Amazon knocking on the door — but the biggest threats to local stores are already here

The imminent entry of Amazon’s online marketplace in South Africa has spooked the e-commerce industry. However, China’s Shein and Temu may pose the biggest risk to online stores.

Official confirmation of Amazon.co.za’s launch sometime this year has several local retailers on edge, who are preparing for increased competition from the world’s biggest e-commerce company.

Takealot’s parent company, Naspers, recently said it was investing more heavily into Takealot in preparation for Amazon’s South African debut.

The increased investment and concern over Amazon’s entry into the country is well founded, given Amazon’s formidable reputation.

Discovery Bank and Visa’s SpendTrend24 report showed that Amazon’s US marketplace was already the third most visited e-commerce platform in South Africa.

It was also among the most popular shopping destinations for affluent South Africans.

It remains to be seen whether it can expand its popularity among middle-class shoppers. Offering competitive pricing will be key.

Although many of MyBroadband’s previous comparisons have shown that some products can be cheaper from Amazon than at competing local online stores, the differences can sometimes be negligible.

Many people will pay a bit more to get a product faster and enjoy local warranty support. A local Amazon launch would mean the retailer can also offer those benefits.

Takealot Pickup Point at the Big Bird N1 stop

E-commerce experts have told MyBroadband that they do not expect Amazon to compete heavily on price, at least initially.

uAfrica.com co-founder Jaco Roux believes Amazon will not begin a price war in South Africa but rather focus its strategy on offering the most extensive product range.

Bob Group managing director Andy Higgins said that Amazon would have an uphill battle against established local online marketplaces like Takealot, Bob Shop, and Bash.

He explained Amazon is unlikely to make a big bang of its launch. Instead, it would gradually gain momentum over time.

The primary challenge will be whether Amazon can use the tech it employs in other markets as effectively in South Africa.

Amazon did not have success in every country where it launched. In Poland, for example, it failed to unseat incumbent Allegro.

Local players have experience in the South African market, which could make them more agile in adapting and providing services specific to South Africa.

Andy Higgins, Bob Group managing director

What is already proving to be a headache for local retailers — and could be a big challenge for Amazon.co.za’s launch — is the surge in popularity of Shein and Temu.

These platforms have launched in South Africa with aggressive pricing. Temu has also embarked on a huge online marketing drive.

Temu, in particular, enjoyed an impressive uptake in 2024. Similarweb data showed it was the most downloaded app in South Africa, ranking higher than heavyweights like WhatsApp, Facebook, and TikTok.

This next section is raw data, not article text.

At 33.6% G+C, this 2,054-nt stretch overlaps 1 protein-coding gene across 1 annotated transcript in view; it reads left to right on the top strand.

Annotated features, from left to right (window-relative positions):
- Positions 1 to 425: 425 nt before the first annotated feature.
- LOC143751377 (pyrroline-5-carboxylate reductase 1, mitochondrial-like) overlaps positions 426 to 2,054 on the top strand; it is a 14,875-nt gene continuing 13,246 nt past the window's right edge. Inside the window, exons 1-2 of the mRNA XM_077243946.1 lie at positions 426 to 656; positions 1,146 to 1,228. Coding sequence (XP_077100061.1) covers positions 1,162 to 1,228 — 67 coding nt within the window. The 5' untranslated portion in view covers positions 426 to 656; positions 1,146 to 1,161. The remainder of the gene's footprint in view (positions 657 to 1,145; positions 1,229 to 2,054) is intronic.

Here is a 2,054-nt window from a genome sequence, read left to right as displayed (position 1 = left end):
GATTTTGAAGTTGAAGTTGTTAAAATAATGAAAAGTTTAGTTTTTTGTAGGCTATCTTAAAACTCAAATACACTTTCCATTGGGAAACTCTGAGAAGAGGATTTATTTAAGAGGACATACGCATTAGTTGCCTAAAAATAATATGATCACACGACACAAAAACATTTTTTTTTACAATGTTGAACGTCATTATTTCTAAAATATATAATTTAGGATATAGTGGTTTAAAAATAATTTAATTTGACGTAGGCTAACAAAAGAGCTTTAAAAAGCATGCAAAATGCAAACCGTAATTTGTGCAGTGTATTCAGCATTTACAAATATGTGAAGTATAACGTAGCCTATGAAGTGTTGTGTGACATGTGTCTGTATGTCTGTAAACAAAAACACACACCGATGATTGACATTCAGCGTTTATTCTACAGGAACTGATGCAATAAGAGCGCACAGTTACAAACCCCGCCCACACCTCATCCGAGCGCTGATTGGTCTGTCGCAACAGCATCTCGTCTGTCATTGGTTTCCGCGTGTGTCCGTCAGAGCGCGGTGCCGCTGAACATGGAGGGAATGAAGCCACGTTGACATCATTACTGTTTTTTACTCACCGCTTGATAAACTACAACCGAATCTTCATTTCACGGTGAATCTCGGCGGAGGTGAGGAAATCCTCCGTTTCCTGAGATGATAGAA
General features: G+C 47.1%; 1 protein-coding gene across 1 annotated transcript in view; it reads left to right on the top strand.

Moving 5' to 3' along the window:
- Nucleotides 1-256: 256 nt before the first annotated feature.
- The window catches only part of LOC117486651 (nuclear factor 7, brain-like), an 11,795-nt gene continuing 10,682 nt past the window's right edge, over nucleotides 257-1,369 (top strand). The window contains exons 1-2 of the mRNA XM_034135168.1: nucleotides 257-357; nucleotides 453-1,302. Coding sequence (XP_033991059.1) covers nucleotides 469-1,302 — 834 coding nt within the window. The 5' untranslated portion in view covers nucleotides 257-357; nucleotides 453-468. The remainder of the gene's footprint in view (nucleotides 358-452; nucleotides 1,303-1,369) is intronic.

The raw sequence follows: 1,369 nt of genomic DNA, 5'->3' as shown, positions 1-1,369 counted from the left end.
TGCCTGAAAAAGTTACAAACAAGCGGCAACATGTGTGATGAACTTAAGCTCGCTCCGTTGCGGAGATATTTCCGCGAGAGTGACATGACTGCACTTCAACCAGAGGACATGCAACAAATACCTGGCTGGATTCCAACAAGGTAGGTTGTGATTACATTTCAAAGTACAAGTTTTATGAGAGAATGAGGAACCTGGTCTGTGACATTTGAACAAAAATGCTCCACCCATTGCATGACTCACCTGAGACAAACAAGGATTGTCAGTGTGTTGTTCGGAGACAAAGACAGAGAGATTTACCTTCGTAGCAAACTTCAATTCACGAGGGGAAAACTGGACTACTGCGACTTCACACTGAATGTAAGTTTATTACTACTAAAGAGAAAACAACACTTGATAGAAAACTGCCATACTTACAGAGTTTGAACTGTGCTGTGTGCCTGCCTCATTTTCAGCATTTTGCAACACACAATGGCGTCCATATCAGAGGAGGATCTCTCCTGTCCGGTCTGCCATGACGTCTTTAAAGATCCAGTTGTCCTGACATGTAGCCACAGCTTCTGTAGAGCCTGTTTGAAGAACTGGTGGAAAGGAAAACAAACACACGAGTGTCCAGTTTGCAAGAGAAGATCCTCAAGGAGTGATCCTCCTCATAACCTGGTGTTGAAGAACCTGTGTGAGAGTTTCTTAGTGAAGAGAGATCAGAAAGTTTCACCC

Despite customers waiting longer for orders than when shopping locally, generally reliable delivery by local partner Buffalo Logistics has helped ally fears about their legitimacy.

Shein and Temu source their products directly from Chinese factories and suppliers, which local merchants don’t currently do.

While some of the products might not be of the highest quality, many are the same as those a consumer would buy from third-party resellers on Amazon or Takealot, but at a fraction of the price.

In addition to best-in-market pricing, Shein and Temu spend a lot on digital advertising. From TikTok to Google, you can’t be online and in South Africa without seeing a Temu ad.

In the US, Temu’s parent company Pinduoduo Holdings (PDD Holdings) spent nearly $2 billion (R38 billion) on ads across Meta Platforms’ products in 2023. It was also in the top five biggest spenders on Google advertising.

Overall, PDD Holdings has spent over $5.17 billion on online marketing in the US since Temu’s debut in September 2022. It even spent millions of dollars on sought-after advertising slots in the 2024 Super Bowl.

Shein has not been resting on its laurels, increasing its US marketing spend in the last quarter of 2024 by 160%, according to data from digital intelligence firm SensorTower. In January, this increased by another 80%.

Based on its prominence in online ads in South Africa, Temu is also spending millions of rands to grow its local recognition and market share.

The impact of Temu and Shein’s big advertising drives is evident when looking at Google Trends data.

This showed that many more people are searching for these two companies in South Africa than for local rivals like Superbalist.

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Amazon knocking on the door — but the biggest threats to local stores are already here